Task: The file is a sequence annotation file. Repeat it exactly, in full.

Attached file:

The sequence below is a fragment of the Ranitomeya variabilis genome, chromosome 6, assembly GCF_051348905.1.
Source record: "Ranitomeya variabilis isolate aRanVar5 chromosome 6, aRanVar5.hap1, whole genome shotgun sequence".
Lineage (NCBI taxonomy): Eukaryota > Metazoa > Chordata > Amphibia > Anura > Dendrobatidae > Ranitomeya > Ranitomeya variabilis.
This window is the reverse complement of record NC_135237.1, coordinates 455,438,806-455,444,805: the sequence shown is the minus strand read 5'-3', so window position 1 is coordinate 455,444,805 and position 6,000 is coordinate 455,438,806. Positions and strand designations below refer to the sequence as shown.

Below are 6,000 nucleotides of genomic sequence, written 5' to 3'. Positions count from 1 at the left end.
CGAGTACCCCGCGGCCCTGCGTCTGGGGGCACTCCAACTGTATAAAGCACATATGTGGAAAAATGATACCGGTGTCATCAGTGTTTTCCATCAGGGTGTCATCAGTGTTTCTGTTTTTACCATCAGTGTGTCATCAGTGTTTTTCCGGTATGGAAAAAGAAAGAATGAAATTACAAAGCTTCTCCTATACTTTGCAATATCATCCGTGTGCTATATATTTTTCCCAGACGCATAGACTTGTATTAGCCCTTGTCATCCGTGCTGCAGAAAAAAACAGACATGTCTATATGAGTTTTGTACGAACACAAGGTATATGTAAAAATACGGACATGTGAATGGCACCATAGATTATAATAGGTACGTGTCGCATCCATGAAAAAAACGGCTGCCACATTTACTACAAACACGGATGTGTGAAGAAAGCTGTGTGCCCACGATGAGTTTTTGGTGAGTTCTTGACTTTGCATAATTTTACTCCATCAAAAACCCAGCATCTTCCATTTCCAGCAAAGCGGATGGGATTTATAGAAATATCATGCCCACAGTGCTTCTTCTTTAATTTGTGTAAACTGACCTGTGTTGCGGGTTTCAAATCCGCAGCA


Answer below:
The sequence below is a fragment of the Ranitomeya variabilis genome, chromosome 6, assembly GCF_051348905.1.
Source record: "Ranitomeya variabilis isolate aRanVar5 chromosome 6, aRanVar5.hap1, whole genome shotgun sequence".
Lineage (NCBI taxonomy): Eukaryota > Metazoa > Chordata > Amphibia > Anura > Dendrobatidae > Ranitomeya > Ranitomeya variabilis.
This window is the reverse complement of record NC_135237.1, coordinates 455,438,806-455,444,805: the sequence shown is the minus strand read 5'-3', so window position 1 is coordinate 455,444,805 and position 6,000 is coordinate 455,438,806. Positions and strand designations below refer to the sequence as shown.

Below are 6,000 nucleotides of genomic sequence, written 5' to 3'. Positions count from 1 at the left end.
CGAGTACCCCGCGGCCCTGCGTCTGGGGGCACTCCAACTGTATAAAGCACATATGTGGAAAAATGATACCGGTGTCATCAGTGTTTTCCATCAGGGTGTCATCAGTGTTTCTGTTTTTACCATCAGTGTGTCATCAGTGTTTTTCCGGTATGGAAAAAGAAAGAATGAAATTACAAAGCTTCTCCTATACTTTGCAATATCATCCGTGTGCTATATATTTTTCCCAGACGCATAGACTTGTATTAGCCCTTGTCATCCGTGCTGCAGAAAAAAACAGACATGTCTATATGAGTTTTGTACGAACACAAGGTATATGTAAAAATACGGACATGTGAATGGCACCATAGATTATAATAGGTACGTGTCGCATCCATGAAAAAAACGGCTGCCACATTTACTACAAACACGGATGTGTGAAGAAAGCTGTGTGCCCACGATGAGTTTTTGGTGAGTTCTTGACTTTGCATAATTTTACTCCATCAAAAACCCAGCATCTTCCATTTCCAGCAAAGCGGATGGGATTTATAGAAATATCATGCCCACAGTGCTTCTTCTTTAATTTGTGTAAACTGACCTGTGTTGCGGGTTTCAAATCCGCAGCA